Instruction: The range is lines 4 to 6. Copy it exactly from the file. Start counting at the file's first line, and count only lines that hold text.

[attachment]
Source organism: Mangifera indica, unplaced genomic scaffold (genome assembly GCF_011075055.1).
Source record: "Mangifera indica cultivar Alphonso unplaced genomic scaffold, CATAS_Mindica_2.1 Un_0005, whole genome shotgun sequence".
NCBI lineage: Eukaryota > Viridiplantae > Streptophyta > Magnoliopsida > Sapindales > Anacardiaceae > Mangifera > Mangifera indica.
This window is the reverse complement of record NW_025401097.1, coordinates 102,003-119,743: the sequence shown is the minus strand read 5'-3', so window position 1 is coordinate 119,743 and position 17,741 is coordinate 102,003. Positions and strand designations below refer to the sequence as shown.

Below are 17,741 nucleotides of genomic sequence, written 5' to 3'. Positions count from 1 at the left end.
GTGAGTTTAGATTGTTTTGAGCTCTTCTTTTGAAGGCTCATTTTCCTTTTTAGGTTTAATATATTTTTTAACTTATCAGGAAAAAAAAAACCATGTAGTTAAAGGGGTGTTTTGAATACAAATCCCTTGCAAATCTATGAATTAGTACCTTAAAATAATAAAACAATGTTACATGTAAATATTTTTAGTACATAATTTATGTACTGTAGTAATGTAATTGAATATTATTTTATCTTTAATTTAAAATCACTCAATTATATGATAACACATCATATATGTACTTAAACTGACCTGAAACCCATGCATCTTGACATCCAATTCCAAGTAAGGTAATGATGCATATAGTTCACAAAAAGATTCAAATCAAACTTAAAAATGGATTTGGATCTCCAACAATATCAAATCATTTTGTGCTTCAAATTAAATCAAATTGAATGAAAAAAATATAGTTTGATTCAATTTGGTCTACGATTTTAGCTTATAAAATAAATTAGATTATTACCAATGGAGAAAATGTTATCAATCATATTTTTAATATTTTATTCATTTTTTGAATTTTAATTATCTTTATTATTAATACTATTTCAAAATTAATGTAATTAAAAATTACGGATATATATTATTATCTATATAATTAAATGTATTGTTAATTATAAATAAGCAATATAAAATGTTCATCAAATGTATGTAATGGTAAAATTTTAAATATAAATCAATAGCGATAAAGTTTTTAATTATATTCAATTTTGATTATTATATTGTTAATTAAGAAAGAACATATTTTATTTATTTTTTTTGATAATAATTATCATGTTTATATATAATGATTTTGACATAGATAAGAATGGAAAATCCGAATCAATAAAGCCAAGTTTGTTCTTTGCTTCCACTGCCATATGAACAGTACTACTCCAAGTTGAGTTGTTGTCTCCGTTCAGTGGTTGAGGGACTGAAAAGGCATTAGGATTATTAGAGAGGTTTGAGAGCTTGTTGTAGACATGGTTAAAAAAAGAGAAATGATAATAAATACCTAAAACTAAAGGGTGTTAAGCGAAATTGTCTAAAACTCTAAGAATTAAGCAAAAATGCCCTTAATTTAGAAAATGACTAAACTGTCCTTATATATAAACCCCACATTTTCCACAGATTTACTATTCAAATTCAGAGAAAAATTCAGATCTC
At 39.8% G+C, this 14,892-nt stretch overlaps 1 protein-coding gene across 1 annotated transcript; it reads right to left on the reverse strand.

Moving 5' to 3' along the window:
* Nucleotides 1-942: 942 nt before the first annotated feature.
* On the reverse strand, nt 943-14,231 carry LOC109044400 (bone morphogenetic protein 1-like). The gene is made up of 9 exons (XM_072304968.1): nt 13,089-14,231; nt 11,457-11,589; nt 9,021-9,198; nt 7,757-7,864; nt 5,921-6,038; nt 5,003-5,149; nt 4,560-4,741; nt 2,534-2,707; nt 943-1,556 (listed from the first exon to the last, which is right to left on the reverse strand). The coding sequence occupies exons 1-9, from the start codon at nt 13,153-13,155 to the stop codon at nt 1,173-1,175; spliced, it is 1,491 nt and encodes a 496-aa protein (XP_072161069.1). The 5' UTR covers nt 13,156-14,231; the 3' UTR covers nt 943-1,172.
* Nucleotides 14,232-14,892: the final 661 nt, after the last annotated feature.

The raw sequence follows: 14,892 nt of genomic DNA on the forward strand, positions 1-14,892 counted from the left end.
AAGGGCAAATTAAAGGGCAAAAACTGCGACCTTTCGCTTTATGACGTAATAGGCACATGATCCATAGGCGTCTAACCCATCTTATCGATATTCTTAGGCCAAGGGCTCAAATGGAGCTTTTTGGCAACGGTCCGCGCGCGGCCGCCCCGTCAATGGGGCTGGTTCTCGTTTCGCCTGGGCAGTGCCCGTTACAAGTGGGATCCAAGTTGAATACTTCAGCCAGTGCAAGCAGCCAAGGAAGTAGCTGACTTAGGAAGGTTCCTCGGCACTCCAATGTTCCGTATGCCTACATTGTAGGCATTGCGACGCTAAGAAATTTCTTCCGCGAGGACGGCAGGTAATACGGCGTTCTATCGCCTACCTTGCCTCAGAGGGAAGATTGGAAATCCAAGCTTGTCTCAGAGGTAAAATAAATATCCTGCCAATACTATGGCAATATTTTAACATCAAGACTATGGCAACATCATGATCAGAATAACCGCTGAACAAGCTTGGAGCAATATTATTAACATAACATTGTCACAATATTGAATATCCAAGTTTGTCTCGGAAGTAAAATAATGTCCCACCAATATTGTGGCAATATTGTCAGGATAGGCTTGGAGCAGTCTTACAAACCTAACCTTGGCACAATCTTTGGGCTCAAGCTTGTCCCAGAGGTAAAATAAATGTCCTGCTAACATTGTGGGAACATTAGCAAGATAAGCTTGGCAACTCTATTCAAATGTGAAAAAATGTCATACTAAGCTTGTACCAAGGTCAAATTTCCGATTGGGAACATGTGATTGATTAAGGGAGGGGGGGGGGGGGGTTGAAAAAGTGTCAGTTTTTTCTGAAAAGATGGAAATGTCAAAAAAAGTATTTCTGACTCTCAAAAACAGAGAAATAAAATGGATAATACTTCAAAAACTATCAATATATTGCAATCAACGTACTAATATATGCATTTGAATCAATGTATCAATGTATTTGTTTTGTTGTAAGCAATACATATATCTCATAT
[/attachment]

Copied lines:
This window is the reverse complement of record NW_025401097.1, coordinates 102,003-119,743: the sequence shown is the minus strand read 5'-3', so window position 1 is coordinate 119,743 and position 17,741 is coordinate 102,003. Positions and strand designations below refer to the sequence as shown.

Below are 17,741 nucleotides of genomic sequence, written 5' to 3'. Positions count from 1 at the left end.
GTGAGTTTAGATTGTTTTGAGCTCTTCTTTTGAAGGCTCATTTTCCTTTTTAGGTTTAATATATTTTTTAACTTATCAGGAAAAAAAAAACCATGTAGTTAAAGGGGTGTTTTGAATACAAATCCCTTGCAAATCTATGAATTAGTACCTTAAAATAATAAAACAATGTTACATGTAAATATTTTTAGTACATAATTTATGTACTGTAGTAATGTAATTGAATATTATTTTATCTTTAATTTAAAATCACTCAATTATATGATAACACATCATATATGTACTTAAACTGACCTGAAACCCATGCATCTTGACATCCAATTCCAAGTAAGGTAATGATGCATATAGTTCACAAAAAGATTCAAATCAAACTTAAAAATGGATTTGGATCTCCAACAATATCAAATCATTTTGTGCTTCAAATTAAATCAAATTGAATGAAAAAAATATAGTTTGATTCAATTTGGTCTACGATTTTAGCTTATAAAATAAATTAGATTATTACCAATGGAGAAAATGTTATCAATCATATTTTTAATATTTTATTCATTTTTTGAATTTTAATTATCTTTATTATTAATACTATTTCAAAATTAATGTAATTAAAAATTACGGATATATATTATTATCTATATAATTAAATGTATTGTTAATTATAAATAAGCAATATAAAATGTTCATCAAATGTATGTAATGGTAAAATTTTAAATATAAATCAATAGCGATAAAGTTTTTAATTATATTCAATTTTGATTATTATATTGTTAATTAAGAAAGAACATATTTTATTTATTTTTTTTGATAATAATTATCATGTTTATATATAATGATTTTGACATAGATAAGAATGGAAAATCCGAATCAATAAAGCCAAGTTTGTTCTTTGCTTCCACTGCCATATGAACAGTACTACTCCAAGTTGAGTTGTTGTCTCCGTTCAGTGGTTGAGGGACTGAAAAGGCATTAGGATTATTAGAGAGGTTTGAGAGCTTGTTGTAGACATGGTTAAAAAAAGAGAAATGATAATAAATACCTAAAACTAAAGGGTGTTAAGCGAAATTGTCTAAAACTCTAAGAATTAAGCAAAAATGCCCTTAATTTAGAAAATGACTAAACTGTCCTTATATATAAACCCCACATTTTCCACAGATTTACTATTCAAATTCAGAGAAAAATTCAGATCTC